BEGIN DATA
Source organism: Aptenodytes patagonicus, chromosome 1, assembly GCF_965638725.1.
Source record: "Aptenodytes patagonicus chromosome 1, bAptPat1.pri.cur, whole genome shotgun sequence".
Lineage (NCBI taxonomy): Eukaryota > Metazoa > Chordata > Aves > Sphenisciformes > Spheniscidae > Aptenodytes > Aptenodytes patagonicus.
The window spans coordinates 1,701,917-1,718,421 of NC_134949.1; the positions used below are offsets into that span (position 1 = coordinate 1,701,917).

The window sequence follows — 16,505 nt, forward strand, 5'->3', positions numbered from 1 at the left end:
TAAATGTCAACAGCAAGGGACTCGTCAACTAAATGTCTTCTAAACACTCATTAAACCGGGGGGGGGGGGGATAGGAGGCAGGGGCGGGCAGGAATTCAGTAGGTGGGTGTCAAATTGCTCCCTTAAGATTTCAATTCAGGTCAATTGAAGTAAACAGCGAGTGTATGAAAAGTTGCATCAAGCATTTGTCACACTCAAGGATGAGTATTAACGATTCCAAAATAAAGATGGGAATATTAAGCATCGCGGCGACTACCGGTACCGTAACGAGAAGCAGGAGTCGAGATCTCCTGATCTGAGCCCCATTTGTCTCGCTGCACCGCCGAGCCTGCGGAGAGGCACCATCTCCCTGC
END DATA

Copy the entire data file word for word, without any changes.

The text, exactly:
Source organism: Aptenodytes patagonicus, chromosome 1, assembly GCF_965638725.1.
Source record: "Aptenodytes patagonicus chromosome 1, bAptPat1.pri.cur, whole genome shotgun sequence".
Lineage (NCBI taxonomy): Eukaryota > Metazoa > Chordata > Aves > Sphenisciformes > Spheniscidae > Aptenodytes > Aptenodytes patagonicus.
The window spans coordinates 1,701,917-1,718,421 of NC_134949.1; the positions used below are offsets into that span (position 1 = coordinate 1,701,917).

The window sequence follows — 16,505 nt, forward strand, 5'->3', positions numbered from 1 at the left end:
TAAATGTCAACAGCAAGGGACTCGTCAACTAAATGTCTTCTAAACACTCATTAAACCGGGGGGGGGGGGGATAGGAGGCAGGGGCGGGCAGGAATTCAGTAGGTGGGTGTCAAATTGCTCCCTTAAGATTTCAATTCAGGTCAATTGAAGTAAACAGCGAGTGTATGAAAAGTTGCATCAAGCATTTGTCACACTCAAGGATGAGTATTAACGATTCCAAAATAAAGATGGGAATATTAAGCATCGCGGCGACTACCGGTACCGTAACGAGAAGCAGGAGTCGAGATCTCCTGATCTGAGCCCCATTTGTCTCGCTGCACCGCCGAGCCTGCGGAGAGGCACCATCTCCCTGC